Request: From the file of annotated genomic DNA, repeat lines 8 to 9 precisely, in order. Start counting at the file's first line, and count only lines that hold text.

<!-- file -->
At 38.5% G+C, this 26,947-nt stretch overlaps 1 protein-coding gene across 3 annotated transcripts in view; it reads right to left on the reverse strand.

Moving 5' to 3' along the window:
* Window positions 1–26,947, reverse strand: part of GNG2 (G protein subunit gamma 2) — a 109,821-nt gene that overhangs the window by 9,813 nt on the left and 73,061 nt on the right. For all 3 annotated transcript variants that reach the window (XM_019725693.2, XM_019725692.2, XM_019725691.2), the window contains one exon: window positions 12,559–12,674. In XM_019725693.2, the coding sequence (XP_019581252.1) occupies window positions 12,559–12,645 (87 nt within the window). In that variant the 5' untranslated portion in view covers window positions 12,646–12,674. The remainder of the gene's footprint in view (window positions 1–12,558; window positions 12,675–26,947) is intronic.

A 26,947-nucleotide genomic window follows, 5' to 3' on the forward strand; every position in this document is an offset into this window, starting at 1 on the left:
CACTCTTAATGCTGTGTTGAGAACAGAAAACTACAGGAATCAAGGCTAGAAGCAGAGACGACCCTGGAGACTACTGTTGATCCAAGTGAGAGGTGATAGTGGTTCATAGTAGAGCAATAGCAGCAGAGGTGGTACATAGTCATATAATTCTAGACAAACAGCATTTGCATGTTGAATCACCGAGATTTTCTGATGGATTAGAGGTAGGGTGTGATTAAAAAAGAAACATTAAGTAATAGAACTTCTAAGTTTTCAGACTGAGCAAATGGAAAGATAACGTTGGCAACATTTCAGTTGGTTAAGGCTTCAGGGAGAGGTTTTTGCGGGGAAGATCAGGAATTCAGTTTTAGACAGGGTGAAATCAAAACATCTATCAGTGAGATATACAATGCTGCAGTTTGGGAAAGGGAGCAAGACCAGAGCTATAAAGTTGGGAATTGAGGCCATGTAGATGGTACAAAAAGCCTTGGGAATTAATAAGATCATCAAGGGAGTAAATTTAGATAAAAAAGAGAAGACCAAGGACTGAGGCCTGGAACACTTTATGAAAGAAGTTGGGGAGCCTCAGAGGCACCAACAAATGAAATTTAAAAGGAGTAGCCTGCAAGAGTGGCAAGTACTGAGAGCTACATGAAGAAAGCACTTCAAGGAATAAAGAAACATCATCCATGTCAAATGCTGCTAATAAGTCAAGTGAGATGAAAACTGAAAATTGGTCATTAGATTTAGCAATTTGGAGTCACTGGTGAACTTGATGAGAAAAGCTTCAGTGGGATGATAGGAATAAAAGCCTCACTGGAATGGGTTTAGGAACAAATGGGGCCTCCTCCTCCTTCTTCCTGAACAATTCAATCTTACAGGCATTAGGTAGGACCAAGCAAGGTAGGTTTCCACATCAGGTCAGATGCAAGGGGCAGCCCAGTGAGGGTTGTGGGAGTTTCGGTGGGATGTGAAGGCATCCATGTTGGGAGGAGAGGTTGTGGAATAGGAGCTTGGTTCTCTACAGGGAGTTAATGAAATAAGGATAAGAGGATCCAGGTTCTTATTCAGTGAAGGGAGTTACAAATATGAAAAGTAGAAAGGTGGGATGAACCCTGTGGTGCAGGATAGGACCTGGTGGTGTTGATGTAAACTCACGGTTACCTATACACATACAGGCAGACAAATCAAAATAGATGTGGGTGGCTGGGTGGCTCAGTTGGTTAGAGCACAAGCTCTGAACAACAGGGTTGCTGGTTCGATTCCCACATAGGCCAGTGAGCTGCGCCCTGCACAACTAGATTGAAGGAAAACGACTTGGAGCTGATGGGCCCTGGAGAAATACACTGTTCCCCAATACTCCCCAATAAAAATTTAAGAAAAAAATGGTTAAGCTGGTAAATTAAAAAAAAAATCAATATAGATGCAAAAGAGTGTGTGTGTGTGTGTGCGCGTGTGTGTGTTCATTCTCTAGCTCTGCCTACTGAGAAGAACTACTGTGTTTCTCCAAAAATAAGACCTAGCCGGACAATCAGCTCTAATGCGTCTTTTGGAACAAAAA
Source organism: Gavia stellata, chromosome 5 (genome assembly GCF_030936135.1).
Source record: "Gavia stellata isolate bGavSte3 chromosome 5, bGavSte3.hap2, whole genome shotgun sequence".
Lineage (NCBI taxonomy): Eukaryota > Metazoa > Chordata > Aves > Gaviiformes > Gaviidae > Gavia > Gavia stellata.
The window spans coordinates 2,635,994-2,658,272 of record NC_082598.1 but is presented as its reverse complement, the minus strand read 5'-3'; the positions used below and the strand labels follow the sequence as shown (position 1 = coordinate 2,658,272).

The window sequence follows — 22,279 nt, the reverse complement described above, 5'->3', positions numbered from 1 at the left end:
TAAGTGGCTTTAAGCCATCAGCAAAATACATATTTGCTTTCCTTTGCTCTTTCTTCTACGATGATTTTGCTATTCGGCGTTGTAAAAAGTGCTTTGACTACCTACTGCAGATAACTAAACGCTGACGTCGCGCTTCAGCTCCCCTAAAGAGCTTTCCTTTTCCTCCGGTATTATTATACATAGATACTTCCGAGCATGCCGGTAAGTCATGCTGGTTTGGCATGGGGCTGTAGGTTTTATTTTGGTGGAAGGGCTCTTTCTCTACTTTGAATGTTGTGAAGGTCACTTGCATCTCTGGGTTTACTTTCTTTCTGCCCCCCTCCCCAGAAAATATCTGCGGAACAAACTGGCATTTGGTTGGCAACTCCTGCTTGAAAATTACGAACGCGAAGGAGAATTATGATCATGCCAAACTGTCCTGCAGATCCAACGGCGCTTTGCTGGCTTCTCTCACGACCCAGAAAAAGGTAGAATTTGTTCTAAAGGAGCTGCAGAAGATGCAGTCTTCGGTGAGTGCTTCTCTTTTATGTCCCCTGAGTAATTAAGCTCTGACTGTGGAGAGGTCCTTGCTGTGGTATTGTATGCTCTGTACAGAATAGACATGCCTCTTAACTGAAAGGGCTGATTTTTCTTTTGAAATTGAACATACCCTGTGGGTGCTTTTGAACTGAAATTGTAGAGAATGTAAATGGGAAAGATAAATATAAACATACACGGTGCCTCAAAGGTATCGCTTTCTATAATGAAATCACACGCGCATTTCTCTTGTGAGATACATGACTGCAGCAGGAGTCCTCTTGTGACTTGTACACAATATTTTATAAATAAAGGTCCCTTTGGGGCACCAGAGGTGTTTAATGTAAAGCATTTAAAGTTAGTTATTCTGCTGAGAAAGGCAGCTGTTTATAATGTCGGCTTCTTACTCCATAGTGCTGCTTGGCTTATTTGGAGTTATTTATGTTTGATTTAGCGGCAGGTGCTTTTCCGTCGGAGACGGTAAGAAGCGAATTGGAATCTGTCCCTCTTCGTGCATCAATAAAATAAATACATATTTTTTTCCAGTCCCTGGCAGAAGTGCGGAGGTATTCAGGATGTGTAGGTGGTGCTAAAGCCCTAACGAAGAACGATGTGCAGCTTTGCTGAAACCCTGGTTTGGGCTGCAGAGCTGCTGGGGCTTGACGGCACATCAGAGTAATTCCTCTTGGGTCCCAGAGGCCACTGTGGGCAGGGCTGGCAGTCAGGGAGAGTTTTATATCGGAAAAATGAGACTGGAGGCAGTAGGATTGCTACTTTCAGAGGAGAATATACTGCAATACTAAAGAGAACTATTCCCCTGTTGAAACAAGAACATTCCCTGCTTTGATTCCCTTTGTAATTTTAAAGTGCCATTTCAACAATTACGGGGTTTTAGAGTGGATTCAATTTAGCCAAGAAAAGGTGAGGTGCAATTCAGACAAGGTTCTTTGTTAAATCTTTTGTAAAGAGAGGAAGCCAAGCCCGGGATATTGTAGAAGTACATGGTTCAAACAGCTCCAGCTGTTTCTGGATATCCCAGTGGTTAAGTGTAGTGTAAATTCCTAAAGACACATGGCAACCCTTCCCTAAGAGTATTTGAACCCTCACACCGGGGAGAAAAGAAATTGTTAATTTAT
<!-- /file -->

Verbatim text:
Lineage (NCBI taxonomy): Eukaryota > Metazoa > Chordata > Aves > Gaviiformes > Gaviidae > Gavia > Gavia stellata.
The window spans coordinates 2,635,994-2,658,272 of record NC_082598.1 but is presented as its reverse complement, the minus strand read 5'-3'; the positions used below and the strand labels follow the sequence as shown (position 1 = coordinate 2,658,272).